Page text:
Knowledge Creation and Sharing in Japanese Organisations: A Socio-Cultural Perspective on ba

Knowledge Creation and Sharing in Japanese Organisations: A Socio-Cultural Perspective on ba

Kiyoshi Murata (Meiji University, Japan)
DOI: 10.4018/978-1-60960-783-8.ch418
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Japanese business scholar Ikujiro Nonaka and his colleagues developed an organisational knowledge creation theory as a basic theory of knowledge-based management, rooted mainly in their observations of Japanese manufacturing firms such as Honda, Sony, Kao, Canon and NEC. They recognised that the competitive advantage of Japanese firms in the international market has derived from the skill and ability of these firms with regard to organisational knowledge creation. This theory is composed of four conceptual elements: a socialisation-externalisation-combination-internalisation (SECI) model, ba (spatial and time settings of organisational knowledge creation), knowledge assets, and knowledge leadership. The theory is based on a number of ideas such as tacit knowledge (Polanyi, 1966; 1958), the logic of ba or place (Nishida, 1933; 1911), teleonomic evolutionary theory (Imanishi, 1976), and holons, fluctuation, self-organisation and ba in bioholonics (Shimizu, 1992; 1978). Many of these ideas are based on Eastern thought.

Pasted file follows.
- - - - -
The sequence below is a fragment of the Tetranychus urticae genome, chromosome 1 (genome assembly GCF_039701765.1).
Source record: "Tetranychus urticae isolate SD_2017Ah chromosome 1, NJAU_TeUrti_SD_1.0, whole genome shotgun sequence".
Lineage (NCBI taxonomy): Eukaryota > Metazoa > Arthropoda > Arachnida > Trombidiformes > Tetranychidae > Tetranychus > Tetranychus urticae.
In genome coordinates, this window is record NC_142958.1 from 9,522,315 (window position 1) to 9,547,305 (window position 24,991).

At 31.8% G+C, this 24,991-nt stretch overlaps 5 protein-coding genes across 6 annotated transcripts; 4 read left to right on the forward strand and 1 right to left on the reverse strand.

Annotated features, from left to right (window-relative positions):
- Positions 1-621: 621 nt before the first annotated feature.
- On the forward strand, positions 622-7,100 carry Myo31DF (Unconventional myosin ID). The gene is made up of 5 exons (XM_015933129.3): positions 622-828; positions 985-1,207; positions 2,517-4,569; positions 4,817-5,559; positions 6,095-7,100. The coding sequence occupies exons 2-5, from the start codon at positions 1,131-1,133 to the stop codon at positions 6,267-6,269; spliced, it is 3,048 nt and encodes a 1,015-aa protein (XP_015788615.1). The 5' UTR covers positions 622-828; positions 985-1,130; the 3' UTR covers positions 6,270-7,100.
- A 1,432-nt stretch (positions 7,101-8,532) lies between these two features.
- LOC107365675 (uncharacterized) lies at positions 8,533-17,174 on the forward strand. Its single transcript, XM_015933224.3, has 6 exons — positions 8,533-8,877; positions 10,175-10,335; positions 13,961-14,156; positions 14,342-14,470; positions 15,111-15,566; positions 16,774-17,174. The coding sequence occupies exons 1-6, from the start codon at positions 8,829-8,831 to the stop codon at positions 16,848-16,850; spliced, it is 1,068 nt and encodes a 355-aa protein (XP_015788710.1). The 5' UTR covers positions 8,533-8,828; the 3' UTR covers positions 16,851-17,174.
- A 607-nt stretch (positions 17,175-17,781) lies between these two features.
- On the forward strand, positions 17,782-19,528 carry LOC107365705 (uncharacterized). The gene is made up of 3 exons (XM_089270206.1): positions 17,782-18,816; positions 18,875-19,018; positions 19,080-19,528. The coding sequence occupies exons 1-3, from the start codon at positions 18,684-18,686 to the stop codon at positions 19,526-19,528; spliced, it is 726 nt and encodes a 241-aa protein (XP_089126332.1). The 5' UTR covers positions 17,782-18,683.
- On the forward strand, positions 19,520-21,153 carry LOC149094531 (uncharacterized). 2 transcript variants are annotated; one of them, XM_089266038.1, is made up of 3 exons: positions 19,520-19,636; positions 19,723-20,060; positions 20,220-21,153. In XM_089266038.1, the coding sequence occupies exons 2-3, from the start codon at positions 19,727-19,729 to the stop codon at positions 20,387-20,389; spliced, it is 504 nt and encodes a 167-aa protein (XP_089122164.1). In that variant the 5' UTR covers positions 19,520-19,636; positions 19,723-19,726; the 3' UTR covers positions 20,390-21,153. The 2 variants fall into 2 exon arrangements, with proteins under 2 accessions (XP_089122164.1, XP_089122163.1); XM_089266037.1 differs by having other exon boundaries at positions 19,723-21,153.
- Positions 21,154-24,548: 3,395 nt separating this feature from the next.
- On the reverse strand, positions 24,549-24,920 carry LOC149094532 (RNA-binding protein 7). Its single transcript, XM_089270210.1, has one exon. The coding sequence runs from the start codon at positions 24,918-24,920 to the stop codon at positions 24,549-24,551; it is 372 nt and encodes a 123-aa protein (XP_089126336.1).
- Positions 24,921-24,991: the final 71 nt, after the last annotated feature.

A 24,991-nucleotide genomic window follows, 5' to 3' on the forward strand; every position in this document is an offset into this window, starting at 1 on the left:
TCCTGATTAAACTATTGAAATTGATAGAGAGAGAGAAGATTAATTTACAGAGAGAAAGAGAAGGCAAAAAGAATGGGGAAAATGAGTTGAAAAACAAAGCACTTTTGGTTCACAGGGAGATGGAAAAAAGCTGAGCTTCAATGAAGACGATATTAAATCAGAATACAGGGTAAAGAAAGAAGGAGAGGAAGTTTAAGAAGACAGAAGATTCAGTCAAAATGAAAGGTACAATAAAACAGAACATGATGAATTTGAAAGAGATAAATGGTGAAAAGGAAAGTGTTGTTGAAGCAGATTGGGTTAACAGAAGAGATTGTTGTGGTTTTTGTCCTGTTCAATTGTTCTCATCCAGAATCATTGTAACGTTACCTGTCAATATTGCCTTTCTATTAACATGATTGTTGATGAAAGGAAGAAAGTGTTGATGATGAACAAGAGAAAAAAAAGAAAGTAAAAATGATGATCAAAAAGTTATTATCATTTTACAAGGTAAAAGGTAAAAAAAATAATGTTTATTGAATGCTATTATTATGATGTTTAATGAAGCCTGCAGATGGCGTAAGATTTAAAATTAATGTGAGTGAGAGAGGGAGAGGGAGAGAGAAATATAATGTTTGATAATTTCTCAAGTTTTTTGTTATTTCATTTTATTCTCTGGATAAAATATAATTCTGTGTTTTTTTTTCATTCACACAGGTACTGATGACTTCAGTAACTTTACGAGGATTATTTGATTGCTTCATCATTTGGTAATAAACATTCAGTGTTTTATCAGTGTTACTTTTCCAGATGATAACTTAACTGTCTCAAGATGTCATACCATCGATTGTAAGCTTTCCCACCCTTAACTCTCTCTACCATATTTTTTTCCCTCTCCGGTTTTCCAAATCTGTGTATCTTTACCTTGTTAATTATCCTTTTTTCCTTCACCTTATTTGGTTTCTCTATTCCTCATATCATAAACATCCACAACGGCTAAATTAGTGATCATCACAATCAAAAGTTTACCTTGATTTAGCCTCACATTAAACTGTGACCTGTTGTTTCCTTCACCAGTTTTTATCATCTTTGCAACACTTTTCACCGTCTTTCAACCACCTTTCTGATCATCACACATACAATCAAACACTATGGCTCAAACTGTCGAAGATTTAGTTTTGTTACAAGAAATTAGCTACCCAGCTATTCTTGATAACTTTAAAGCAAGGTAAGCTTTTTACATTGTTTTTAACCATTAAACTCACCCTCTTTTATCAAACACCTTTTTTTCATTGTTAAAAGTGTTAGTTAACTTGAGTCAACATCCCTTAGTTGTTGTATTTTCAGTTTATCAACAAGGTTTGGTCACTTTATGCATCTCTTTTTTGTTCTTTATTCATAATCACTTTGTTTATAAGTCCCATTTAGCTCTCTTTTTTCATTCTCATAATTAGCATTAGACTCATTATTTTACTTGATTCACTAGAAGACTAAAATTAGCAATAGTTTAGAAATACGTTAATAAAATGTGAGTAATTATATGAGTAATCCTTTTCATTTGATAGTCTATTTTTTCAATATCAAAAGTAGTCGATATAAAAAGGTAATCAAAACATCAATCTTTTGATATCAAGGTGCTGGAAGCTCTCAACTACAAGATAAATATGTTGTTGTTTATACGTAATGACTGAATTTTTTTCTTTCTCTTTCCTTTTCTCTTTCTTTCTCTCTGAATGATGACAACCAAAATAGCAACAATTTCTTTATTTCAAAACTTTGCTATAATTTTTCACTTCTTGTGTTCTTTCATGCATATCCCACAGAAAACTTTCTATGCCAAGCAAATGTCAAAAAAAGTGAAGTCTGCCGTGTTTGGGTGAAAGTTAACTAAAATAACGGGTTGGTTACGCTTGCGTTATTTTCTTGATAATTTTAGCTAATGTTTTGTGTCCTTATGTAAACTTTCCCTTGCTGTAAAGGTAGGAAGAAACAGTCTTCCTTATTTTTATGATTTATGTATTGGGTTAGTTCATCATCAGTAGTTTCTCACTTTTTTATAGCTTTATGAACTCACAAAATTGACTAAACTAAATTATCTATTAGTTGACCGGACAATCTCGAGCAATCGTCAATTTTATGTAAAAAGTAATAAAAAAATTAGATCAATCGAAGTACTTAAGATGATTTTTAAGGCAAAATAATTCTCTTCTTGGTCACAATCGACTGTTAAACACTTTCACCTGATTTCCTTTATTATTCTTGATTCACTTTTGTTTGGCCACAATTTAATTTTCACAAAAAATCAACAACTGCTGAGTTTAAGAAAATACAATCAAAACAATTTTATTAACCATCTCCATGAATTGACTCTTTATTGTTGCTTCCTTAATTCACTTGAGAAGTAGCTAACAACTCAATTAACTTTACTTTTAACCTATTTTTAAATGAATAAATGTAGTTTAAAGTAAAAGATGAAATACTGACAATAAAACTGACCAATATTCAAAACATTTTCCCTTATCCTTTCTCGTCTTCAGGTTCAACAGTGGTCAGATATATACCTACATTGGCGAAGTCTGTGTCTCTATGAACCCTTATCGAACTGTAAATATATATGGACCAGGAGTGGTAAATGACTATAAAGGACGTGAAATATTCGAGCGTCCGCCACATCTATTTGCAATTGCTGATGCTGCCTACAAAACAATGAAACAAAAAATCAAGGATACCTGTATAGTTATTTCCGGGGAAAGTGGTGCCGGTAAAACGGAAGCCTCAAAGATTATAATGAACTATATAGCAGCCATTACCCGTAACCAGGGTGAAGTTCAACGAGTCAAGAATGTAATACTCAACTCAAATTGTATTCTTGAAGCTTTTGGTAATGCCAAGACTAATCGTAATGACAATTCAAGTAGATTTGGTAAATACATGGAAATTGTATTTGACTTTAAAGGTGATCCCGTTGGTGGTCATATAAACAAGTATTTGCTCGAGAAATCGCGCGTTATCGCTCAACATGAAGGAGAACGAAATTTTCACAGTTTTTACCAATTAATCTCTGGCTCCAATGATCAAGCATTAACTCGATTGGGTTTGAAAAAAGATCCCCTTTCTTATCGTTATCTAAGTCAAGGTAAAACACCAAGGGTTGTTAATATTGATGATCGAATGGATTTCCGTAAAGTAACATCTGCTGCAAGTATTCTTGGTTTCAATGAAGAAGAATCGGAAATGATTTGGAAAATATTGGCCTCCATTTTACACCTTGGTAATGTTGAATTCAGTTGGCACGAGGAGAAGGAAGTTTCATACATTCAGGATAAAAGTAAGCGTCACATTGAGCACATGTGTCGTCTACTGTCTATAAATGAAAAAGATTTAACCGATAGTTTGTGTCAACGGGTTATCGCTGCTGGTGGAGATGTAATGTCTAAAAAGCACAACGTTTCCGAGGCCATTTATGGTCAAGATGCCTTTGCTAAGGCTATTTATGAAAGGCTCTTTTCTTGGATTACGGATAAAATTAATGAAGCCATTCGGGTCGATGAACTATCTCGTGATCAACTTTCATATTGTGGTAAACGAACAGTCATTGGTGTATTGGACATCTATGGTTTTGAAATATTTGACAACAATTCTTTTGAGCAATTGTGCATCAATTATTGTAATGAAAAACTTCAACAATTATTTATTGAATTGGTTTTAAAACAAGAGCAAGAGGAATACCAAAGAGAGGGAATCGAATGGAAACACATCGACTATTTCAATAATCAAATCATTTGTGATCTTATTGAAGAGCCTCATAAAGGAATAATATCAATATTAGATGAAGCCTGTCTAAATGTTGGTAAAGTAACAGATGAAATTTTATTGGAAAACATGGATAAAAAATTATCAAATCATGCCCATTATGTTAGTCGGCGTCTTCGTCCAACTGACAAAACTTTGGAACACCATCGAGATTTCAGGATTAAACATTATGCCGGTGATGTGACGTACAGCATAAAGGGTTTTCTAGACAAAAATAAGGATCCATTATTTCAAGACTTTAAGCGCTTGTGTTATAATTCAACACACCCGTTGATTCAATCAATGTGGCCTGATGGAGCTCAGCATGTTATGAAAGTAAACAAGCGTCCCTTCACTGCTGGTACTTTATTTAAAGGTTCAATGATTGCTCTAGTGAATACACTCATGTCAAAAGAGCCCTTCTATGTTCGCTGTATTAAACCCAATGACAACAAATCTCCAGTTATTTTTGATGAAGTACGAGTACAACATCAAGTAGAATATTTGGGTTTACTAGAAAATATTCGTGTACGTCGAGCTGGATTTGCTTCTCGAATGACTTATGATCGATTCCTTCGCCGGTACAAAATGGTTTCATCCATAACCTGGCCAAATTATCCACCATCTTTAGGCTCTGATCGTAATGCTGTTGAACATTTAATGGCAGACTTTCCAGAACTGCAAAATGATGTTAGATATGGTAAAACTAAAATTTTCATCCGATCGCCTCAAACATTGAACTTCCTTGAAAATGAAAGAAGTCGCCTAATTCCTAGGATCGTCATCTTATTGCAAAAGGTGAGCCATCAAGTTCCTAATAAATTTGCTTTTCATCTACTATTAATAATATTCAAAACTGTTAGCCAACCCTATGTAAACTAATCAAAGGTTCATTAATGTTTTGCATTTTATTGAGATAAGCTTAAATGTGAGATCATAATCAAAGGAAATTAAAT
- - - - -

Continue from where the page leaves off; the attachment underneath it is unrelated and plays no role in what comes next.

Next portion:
This chapter deals with knowledge creation and sharing in Japanese organisations, focusing on organisational knowledge creation theory (e.g., Nonaka & Konno, 1998; Nonaka & Takeuchi, 1995) and Japanese socio-cultural characteristics, including uchi/soto awareness, insular collectivism and the hon’ne/tatemae tradition (Adams, Murata & Orito, 2009). In particular, the nature of the ba/field, in which knowledge creation and sharing activities are made, is examined from a Japanese socio-cultural perspective. In that examination, the author explores how knowledge creation and sharing in Japanese organisations is enhanced or restricted by the cultural characteristics of Japanese society. Success and failure factors in organisational knowledge creation and sharing are the targets of the investigation in this chapter. This clarifies intrinsic Japanese elements embedded in the knowledge creation theory and could be useful for non-Japanese organisations in applying the theory.

The structure of the remainder of this chapter is as follows. The next section describes the ideas and the background of the organisational knowledge creation theory, based on the studies of Nonaka and his colleagues. The following section examines the relationships between the organisational knowledge creation theory and Japanese culture. The last section investigates how ba, as a field of knowledge creation and sharing, should be managed in Japanese business organisations to permit them to achieve successful knowledge creation and sharing in Japanese socio-cultural circumstances.

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